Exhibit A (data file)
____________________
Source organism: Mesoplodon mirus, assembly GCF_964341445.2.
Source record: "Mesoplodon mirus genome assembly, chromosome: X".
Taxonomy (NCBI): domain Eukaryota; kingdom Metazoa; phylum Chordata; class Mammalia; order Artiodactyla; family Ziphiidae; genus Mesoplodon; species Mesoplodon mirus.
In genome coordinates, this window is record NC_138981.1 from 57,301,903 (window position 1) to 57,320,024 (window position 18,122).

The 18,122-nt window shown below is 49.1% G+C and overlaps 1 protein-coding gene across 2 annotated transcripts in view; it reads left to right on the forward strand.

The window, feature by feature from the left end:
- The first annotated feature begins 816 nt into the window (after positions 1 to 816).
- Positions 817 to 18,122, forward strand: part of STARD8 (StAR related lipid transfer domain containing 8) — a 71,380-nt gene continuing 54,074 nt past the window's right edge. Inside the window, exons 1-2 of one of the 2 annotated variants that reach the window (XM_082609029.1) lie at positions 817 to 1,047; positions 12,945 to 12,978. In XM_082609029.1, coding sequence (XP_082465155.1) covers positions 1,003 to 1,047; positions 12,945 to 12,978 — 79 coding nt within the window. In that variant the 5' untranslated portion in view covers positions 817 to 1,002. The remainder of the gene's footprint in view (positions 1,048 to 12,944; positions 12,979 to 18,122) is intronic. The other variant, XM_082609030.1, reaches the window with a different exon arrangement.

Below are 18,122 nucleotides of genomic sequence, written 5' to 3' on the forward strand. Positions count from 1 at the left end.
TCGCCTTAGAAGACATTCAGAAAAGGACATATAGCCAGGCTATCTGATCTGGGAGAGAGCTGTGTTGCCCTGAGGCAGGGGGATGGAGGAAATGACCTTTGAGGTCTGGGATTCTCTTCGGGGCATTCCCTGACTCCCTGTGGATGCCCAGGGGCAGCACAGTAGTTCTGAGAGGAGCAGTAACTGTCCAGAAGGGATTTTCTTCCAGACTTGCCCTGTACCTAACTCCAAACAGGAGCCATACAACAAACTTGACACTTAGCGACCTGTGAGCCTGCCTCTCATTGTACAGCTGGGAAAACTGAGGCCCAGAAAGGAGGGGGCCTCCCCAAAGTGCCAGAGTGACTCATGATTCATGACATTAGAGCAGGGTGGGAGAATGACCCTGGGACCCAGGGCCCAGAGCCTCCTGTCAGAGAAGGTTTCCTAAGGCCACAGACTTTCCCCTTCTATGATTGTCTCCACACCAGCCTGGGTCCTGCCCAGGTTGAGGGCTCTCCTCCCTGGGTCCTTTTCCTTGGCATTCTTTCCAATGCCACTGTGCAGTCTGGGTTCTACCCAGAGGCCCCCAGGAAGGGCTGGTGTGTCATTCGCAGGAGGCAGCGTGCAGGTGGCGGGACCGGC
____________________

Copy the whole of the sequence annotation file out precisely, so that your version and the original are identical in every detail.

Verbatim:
Source organism: Mesoplodon mirus, assembly GCF_964341445.2.
Source record: "Mesoplodon mirus genome assembly, chromosome: X".
Taxonomy (NCBI): domain Eukaryota; kingdom Metazoa; phylum Chordata; class Mammalia; order Artiodactyla; family Ziphiidae; genus Mesoplodon; species Mesoplodon mirus.
In genome coordinates, this window is record NC_138981.1 from 57,301,903 (window position 1) to 57,320,024 (window position 18,122).

The 18,122-nt window shown below is 49.1% G+C and overlaps 1 protein-coding gene across 2 annotated transcripts in view; it reads left to right on the forward strand.

The window, feature by feature from the left end:
- The first annotated feature begins 816 nt into the window (after positions 1 to 816).
- Positions 817 to 18,122, forward strand: part of STARD8 (StAR related lipid transfer domain containing 8) — a 71,380-nt gene continuing 54,074 nt past the window's right edge. Inside the window, exons 1-2 of one of the 2 annotated variants that reach the window (XM_082609029.1) lie at positions 817 to 1,047; positions 12,945 to 12,978. In XM_082609029.1, coding sequence (XP_082465155.1) covers positions 1,003 to 1,047; positions 12,945 to 12,978 — 79 coding nt within the window. In that variant the 5' untranslated portion in view covers positions 817 to 1,002. The remainder of the gene's footprint in view (positions 1,048 to 12,944; positions 12,979 to 18,122) is intronic. The other variant, XM_082609030.1, reaches the window with a different exon arrangement.

Below are 18,122 nucleotides of genomic sequence, written 5' to 3' on the forward strand. Positions count from 1 at the left end.
TCGCCTTAGAAGACATTCAGAAAAGGACATATAGCCAGGCTATCTGATCTGGGAGAGAGCTGTGTTGCCCTGAGGCAGGGGGATGGAGGAAATGACCTTTGAGGTCTGGGATTCTCTTCGGGGCATTCCCTGACTCCCTGTGGATGCCCAGGGGCAGCACAGTAGTTCTGAGAGGAGCAGTAACTGTCCAGAAGGGATTTTCTTCCAGACTTGCCCTGTACCTAACTCCAAACAGGAGCCATACAACAAACTTGACACTTAGCGACCTGTGAGCCTGCCTCTCATTGTACAGCTGGGAAAACTGAGGCCCAGAAAGGAGGGGGCCTCCCCAAAGTGCCAGAGTGACTCATGATTCATGACATTAGAGCAGGGTGGGAGAATGACCCTGGGACCCAGGGCCCAGAGCCTCCTGTCAGAGAAGGTTTCCTAAGGCCACAGACTTTCCCCTTCTATGATTGTCTCCACACCAGCCTGGGTCCTGCCCAGGTTGAGGGCTCTCCTCCCTGGGTCCTTTTCCTTGGCATTCTTTCCAATGCCACTGTGCAGTCTGGGTTCTACCCAGAGGCCCCCAGGAAGGGCTGGTGTGTCATTCGCAGGAGGCAGCGTGCAGGTGGCGGGACCGGC